Two years ago, at the IT summit in Saarbrücken, the federal government announced the goal of equipping elementary schools nationwide with the Calliope minicomputer (Microboard) in order to strengthen digital education. The initiative was not met with approval by all: critics not only doubted the benefits of teaching programming to these age groups, but also the practical feasibility. In order to clarify the most important questions quickly, the Deutsche Telekom Stiftung commissioned the University of Bremen with a one-year exploration study. Professor of teaching methodology in elementary schools (general sciences and social studies), Lydia Murmann, and the Digital Media in Education (dimeb) research group from the Center for Computing and Communication Technologies (TZI) were involved. The scientists have now presented their results: they assess the project as predominantly positive.
Practical Introduction to the Digital Society
“If elementary school students, who only a few weeks previously had little experience in using laptops or desktop computers, can successfully develop and implement their own programming ideas, then they have learned far more than just using a new type of technical device,” emphasize the authors of the “Calliope mini – Mikrocontroller programmieren im Grundschulunterricht” (Calliope mini – teaching microcontroller programming in elementary school) study. The students were able to implement their own plans through programming and thereby tested their role in the digital society.
On behalf of the University of Bremen, Professor Lydia Murmann (general sciences and social studies), Professor Heidi Schelhowe (interdisciplinary media education), and Dr. Iris Bockermann (interdisciplinary media education) led the study. For the implementation they cooperated with the Landesinstitut für Schule (state institute for schools – LIS) and three elementary schools in Bremen.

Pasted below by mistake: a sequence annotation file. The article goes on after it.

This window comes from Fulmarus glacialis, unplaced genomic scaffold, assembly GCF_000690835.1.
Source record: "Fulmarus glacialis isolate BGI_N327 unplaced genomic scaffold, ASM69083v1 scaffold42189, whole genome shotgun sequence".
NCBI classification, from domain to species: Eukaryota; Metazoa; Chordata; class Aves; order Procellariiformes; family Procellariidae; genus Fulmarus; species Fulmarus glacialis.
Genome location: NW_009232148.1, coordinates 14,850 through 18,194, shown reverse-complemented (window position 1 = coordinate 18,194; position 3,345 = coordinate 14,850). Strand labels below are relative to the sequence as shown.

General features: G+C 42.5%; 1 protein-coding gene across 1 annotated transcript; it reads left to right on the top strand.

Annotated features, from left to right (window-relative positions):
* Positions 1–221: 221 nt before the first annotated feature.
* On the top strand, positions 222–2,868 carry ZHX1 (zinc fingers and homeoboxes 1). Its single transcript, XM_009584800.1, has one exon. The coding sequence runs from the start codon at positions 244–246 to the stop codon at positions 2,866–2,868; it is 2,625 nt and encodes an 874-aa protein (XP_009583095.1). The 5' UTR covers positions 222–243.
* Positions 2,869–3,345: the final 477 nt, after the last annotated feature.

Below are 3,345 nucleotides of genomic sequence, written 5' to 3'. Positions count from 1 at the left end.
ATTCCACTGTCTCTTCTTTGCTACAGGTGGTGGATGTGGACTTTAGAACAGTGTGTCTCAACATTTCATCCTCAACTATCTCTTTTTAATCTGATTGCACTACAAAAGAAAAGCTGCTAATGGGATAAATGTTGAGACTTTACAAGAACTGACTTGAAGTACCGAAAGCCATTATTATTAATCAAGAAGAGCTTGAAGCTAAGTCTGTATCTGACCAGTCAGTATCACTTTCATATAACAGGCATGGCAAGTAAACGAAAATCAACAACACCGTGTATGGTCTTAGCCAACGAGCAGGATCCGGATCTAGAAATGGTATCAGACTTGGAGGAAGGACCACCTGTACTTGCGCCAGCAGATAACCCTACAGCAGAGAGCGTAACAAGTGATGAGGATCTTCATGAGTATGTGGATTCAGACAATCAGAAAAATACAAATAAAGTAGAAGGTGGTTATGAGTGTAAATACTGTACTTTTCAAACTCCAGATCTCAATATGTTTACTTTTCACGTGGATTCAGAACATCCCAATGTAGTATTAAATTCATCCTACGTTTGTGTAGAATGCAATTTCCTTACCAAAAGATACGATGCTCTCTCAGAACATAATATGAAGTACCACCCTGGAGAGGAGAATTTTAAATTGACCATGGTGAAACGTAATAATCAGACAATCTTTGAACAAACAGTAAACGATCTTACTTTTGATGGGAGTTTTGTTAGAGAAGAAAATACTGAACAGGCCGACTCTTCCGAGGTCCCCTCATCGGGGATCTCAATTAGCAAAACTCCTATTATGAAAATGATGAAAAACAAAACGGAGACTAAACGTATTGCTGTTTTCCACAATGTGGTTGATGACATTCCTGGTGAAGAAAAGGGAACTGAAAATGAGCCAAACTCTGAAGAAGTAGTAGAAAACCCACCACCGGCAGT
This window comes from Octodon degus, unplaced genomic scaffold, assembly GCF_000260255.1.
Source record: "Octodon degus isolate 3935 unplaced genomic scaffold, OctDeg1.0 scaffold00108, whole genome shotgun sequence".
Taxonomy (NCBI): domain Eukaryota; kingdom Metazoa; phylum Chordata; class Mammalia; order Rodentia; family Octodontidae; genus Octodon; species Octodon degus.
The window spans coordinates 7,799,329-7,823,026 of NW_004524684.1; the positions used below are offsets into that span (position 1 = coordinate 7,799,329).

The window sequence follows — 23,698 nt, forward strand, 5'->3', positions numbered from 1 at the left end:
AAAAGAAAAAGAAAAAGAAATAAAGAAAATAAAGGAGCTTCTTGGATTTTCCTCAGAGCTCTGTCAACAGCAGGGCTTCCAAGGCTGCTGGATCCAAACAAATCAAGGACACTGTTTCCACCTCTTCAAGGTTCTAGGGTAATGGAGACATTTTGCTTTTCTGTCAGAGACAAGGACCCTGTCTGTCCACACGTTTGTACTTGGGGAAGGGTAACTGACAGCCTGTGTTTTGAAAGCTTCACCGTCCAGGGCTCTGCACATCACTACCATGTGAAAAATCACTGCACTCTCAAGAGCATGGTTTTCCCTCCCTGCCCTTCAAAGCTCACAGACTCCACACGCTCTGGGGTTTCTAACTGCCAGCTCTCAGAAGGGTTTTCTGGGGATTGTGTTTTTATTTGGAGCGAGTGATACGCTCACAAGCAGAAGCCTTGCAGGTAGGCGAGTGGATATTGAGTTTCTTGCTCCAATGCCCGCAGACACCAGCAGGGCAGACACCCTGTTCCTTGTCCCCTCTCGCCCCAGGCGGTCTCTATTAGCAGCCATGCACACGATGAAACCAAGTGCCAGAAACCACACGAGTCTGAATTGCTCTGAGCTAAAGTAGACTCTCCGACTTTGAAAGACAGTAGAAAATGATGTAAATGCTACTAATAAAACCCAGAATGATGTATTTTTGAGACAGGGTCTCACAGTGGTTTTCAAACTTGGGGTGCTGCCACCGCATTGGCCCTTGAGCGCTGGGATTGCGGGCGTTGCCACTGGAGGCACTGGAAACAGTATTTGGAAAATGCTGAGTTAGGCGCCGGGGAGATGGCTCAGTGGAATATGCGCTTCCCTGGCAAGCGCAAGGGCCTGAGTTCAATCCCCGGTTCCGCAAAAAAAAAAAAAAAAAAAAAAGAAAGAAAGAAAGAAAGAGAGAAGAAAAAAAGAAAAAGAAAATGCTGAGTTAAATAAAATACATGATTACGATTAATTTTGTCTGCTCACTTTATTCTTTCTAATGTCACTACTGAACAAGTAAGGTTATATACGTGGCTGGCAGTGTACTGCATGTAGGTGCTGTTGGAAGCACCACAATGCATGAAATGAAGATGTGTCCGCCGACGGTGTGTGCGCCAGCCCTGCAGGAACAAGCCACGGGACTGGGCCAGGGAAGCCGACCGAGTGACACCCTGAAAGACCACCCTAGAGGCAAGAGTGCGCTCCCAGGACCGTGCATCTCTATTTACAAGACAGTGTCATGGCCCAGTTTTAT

Highly Motivated Children
One of the questions at the beginning was whether the third and fourth graders were already ready for working with microcomputers. This was quickly affirmed. “The children handled the devices very independently,” reports Murmann. However, at the beginning each student had very different levels of understanding. One finding is therefore that before the Calliope teaching units, some basics of media education must first be worked out, for example the principle of files and the storage of data.
Within the framework of the study, various applications were programmed with the learning groups, for example a jump counter, an alarm system for boxes of candy, and the exchange of messages via the Microboard. “The children’s motivation was very high compared to other subjects,” explains Schelhowe. “We’re still not sure if it was the novelty of it all. But we believe it had a lot to do with practical action.”
Quick Training for Teachers
Teachers, too, quickly got to grips with the material and in some cases they did so despite a lack of prior knowledge. Training is necessary, but does not have to be time-consuming.
From the scientists’ point of view, it definitely makes sense to give students at this age a first insight into programming so that they can develop an understanding of their digital environment. “The aim of elementary school is that children learn to understand their lifeworld,” says Murmann. “This includes digital applications today.” In the case of children, the study showed no difference in motivation between girls and boys. The scientists hope that initial successes will help to get more girls interested in technical topics.
Study Available for Download
Those interested can download the Bremen “Calliope mini – Mikrocontroller programmieren im Grundschulunterricht” (Calliope mini – teaching microcontroller programming in elementary school) exploration study from the Internet. In the coming weeks a teacher handbook with six teaching modules (eleven double lessons) will also be published. It will be available in four languages: German, English, Portuguese, and Russian.
“Calliope mini – Mikrocontroller programmieren im Grundschulunterricht” (Calliope mini – teaching microcontroller programming in elementary school) study: http://nbn-resolving.de/urn:nbn:de:gbv:46-00106848-17
Professor Lydia Murmann
University of Bremen
Faculty of Educational Sciences
Tel. +49 421 218-69410
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University of Bremen
Tel.: +49 171 530-5119
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